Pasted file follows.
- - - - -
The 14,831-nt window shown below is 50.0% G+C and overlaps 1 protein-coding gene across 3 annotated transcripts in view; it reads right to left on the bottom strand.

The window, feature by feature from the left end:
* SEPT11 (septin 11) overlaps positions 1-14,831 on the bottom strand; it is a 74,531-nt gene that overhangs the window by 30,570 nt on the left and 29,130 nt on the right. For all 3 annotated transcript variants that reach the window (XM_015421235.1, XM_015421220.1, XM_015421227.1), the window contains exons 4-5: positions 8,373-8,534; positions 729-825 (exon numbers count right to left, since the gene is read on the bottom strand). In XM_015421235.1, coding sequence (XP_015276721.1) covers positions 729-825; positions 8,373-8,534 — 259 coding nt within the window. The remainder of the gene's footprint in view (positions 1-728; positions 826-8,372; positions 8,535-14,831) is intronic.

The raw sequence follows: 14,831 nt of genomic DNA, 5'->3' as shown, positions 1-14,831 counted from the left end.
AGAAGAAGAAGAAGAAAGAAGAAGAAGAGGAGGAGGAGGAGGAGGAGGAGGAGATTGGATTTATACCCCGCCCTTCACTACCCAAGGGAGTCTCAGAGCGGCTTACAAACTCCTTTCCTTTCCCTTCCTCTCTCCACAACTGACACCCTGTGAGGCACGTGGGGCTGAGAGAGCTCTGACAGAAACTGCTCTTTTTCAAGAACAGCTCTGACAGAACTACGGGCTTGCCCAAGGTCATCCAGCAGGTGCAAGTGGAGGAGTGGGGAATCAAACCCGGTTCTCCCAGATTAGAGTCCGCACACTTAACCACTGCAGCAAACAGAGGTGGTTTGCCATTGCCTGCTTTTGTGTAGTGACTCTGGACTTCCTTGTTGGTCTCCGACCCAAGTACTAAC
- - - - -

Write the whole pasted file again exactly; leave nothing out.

The 14,831-nt window shown below is 50.0% G+C and overlaps 1 protein-coding gene across 3 annotated transcripts in view; it reads right to left on the bottom strand.

The window, feature by feature from the left end:
* SEPT11 (septin 11) overlaps positions 1-14,831 on the bottom strand; it is a 74,531-nt gene that overhangs the window by 30,570 nt on the left and 29,130 nt on the right. For all 3 annotated transcript variants that reach the window (XM_015421235.1, XM_015421220.1, XM_015421227.1), the window contains exons 4-5: positions 8,373-8,534; positions 729-825 (exon numbers count right to left, since the gene is read on the bottom strand). In XM_015421235.1, coding sequence (XP_015276721.1) covers positions 729-825; positions 8,373-8,534 — 259 coding nt within the window. The remainder of the gene's footprint in view (positions 1-728; positions 826-8,372; positions 8,535-14,831) is intronic.

The raw sequence follows: 14,831 nt of genomic DNA, 5'->3' as shown, positions 1-14,831 counted from the left end.
AGAAGAAGAAGAAGAAAGAAGAAGAAGAGGAGGAGGAGGAGGAGGAGGAGGAGATTGGATTTATACCCCGCCCTTCACTACCCAAGGGAGTCTCAGAGCGGCTTACAAACTCCTTTCCTTTCCCTTCCTCTCTCCACAACTGACACCCTGTGAGGCACGTGGGGCTGAGAGAGCTCTGACAGAAACTGCTCTTTTTCAAGAACAGCTCTGACAGAACTACGGGCTTGCCCAAGGTCATCCAGCAGGTGCAAGTGGAGGAGTGGGGAATCAAACCCGGTTCTCCCAGATTAGAGTCCGCACACTTAACCACTGCAGCAAACAGAGGTGGTTTGCCATTGCCTGCTTTTGTGTAGTGACTCTGGACTTCCTTGTTGGTCTCCGACCCAAGTACTAAC